In all, it's difficult to tell which would be better long term, motor performance can vary tremendously (timing, winds, gauge of wire used, brushes, etc, etc). I would tend to lean towards the lower gear ratio if faced with the same scenario - the closer to the motor's RPM a servo operates, the more efficient it should be. But, this means the motor would probably be operating at a higher RPM - this is fine if the motor is built for it, but if a motor is at the far end of its operable limits, it won't last as long as a motor in more conservative usage.

I know of people that have ordered custom sealed-can motors, with special winds, timing, etc, and as they chose wisely, they ended up with decent motors for the application - but this costs a small fortune. The cost gets cheaper per motor if you order more, but who has that kind of money? :)

The results depend on the motor itself - which are hard to get specs for, are mass produced, and quality can vary greatly.

But as I said, the closer to the RPM a servo operates (lower gear ratio), the more efficient it should be (which should indicate better design, in theory). Steeper gearing is adapting a motor for a task other than what it is best suited for. The ideal servo has no gearing, but that's not practical - it's cheaper to mass produce typical DC motors and gear them. It's cheaper to go with a "default configuration" motor that would be readily available (versus custom ordering specialized motors closer to the RPM, efficiency, power needed) and gear it steeper.

Still, a cheap motor is a cheap motor, even if it uses less gearing. So, it all depends on the motor.

Brushless motors are best (generally speaking - but could be much higher RPM, which would require steeper gearing - the end result could still be decent, depending). Coreless motors tend to run hotter (esp in PWM applications, like hobby servos). Skew-wound motors tend ot have more consistent RPM at low speeds, and tend to start at a lower power level.

Typical motors found in servos are run-of-the-mill 3 or 5 pole brushed DC motors, sealed can, fixed timing, non-replacable brushes, bushings on each end, plastic brush housing, stamped can, typically non-exotic magnets. They're not really made to last, and if operated close to their limits, will tend to fail sooner than later.

If you're on the fence about two servos close in torque, I'd buy one of each, and see how they work, beat them up, and see which one works best (cooler operation, which should mean longer lasting and more efficient).

One more note - a hot motor, pushed way out of its typical range, can heat up and destroy brushes AND magnets. Magnets don't like to get hot, and can be ruined in an overheated motor. Neo magnets don't like heat - I think they become problematic something like 200 degrees farenheit, I forget. All the same, heat is bad.
If the torque is the same for two servos, but one has a higher gear ratio, both definitely have different motors. Timing on a DC motor dictates its speed, some DC motors even have adjustable timing (ex, Plettenberg, I used to have a few of these, incredible motors). The motor with the higher gear ratio would have a lower speed (less timing advance), where the motor with the lower gear ratio would have a higher speed (more timing advance).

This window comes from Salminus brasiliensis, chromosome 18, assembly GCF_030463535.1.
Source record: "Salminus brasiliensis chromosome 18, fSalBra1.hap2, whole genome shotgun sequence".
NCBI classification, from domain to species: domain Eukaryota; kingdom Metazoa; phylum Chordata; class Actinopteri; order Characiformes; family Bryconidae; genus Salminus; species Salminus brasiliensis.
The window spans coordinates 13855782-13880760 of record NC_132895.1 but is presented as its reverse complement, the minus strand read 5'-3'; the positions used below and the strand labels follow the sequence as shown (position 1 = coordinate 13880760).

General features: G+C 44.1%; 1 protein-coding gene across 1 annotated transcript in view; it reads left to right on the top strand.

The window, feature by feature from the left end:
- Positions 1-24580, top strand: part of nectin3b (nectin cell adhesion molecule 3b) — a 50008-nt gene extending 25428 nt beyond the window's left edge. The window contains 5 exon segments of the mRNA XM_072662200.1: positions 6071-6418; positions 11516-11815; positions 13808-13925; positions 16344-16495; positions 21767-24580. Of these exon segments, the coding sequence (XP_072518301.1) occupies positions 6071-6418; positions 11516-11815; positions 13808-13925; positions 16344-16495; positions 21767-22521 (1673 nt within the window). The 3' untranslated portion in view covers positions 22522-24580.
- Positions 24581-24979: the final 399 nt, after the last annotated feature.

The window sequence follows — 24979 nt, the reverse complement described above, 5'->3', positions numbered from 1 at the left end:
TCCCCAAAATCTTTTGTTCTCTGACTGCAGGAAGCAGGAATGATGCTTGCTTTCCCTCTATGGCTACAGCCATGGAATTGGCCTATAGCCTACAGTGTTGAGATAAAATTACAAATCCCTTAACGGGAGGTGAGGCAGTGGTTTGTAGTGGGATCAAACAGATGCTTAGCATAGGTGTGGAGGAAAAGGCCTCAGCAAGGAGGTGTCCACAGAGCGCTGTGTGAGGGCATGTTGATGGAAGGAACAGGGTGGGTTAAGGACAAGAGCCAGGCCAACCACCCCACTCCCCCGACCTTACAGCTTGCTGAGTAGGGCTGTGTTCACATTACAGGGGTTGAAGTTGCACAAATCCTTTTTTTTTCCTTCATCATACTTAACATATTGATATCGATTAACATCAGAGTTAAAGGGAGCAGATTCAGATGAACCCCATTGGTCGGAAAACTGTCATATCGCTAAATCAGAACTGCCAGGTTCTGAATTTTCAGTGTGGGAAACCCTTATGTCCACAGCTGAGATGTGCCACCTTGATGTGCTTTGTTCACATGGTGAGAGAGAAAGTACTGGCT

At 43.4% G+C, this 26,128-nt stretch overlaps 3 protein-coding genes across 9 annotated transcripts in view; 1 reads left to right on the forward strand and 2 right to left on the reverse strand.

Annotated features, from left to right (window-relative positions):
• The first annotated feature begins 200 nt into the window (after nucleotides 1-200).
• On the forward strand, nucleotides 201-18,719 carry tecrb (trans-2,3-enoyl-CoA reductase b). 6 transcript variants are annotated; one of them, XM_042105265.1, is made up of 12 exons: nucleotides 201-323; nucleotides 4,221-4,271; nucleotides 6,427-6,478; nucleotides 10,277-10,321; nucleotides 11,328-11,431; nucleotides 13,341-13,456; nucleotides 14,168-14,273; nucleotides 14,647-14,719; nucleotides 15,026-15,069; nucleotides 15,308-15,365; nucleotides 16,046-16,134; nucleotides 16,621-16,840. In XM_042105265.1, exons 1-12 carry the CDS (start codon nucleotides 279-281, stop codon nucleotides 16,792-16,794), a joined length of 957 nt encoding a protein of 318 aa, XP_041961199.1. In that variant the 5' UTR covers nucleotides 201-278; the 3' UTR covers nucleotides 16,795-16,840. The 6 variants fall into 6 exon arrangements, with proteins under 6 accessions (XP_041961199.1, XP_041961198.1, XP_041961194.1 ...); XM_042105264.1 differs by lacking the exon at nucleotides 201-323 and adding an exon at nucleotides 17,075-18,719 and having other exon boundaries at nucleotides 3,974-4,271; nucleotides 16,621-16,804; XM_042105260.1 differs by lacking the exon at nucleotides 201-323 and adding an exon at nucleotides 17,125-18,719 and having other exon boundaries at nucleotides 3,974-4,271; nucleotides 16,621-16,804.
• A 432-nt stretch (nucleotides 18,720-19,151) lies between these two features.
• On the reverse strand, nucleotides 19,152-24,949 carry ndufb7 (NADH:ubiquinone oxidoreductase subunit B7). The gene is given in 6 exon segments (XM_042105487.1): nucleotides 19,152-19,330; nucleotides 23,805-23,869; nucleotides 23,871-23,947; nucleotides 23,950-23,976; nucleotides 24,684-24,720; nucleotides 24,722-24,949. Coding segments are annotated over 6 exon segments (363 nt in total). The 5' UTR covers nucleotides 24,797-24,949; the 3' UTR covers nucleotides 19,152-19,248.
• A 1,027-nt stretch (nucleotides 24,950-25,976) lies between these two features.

In all, it's difficult to tell which would be better long term, motor performance can vary tremendously (timing, winds, gauge of wire used, brushes, etc, etc). I would tend to lean towards the lower gear ratio if faced with the same scenario - the closer to the motor's RPM a servo operates, the more efficient it should be. But, this means the motor would probably be operating at a higher RPM - this is fine if the motor is built for it, but if a motor is at the far end of its operable limits, it won't last as long as a motor in more conservative usage.

I know of people that have ordered custom sealed-can motors, with special winds, timing, etc, and as they chose wisely, they ended up with decent motors for the application - but this costs a small fortune. The cost gets cheaper per motor if you order more, but who has that kind of money? :)

The results depend on the motor itself - which are hard to get specs for, are mass produced, and quality can vary greatly.

But as I said, the closer to the RPM a servo operates (lower gear ratio), the more efficient it should be (which should indicate better design, in theory). Steeper gearing is adapting a motor for a task other than what it is best suited for. The ideal servo has no gearing, but that's not practical - it's cheaper to mass produce typical DC motors and gear them. It's cheaper to go with a "default configuration" motor that would be readily available (versus custom ordering specialized motors closer to the RPM, efficiency, power needed) and gear it steeper.

Still, a cheap motor is a cheap motor, even if it uses less gearing. So, it all depends on the motor.

Brushless motors are best (generally speaking - but could be much higher RPM, which would require steeper gearing - the end result could still be decent, depending). Coreless motors tend to run hotter (esp in PWM applications, like hobby servos). Skew-wound motors tend ot have more consistent RPM at low speeds, and tend to start at a lower power level.

Typical motors found in servos are run-of-the-mill 3 or 5 pole brushed DC motors, sealed can, fixed timing, non-replacable brushes, bushings on each end, plastic brush housing, stamped can, typically non-exotic magnets. They're not really made to last, and if operated close to their limits, will tend to fail sooner than later.

If you're on the fence about two servos close in torque, I'd buy one of each, and see how they work, beat them up, and see which one works best (cooler operation, which should mean longer lasting and more efficient).

One more note - a hot motor, pushed way out of its typical range, can heat up and destroy brushes AND magnets. Magnets don't like to get hot, and can be ruined in an overheated motor. Neo magnets don't like heat - I think they become problematic something like 200 degrees farenheit, I forget. All the same, heat is bad.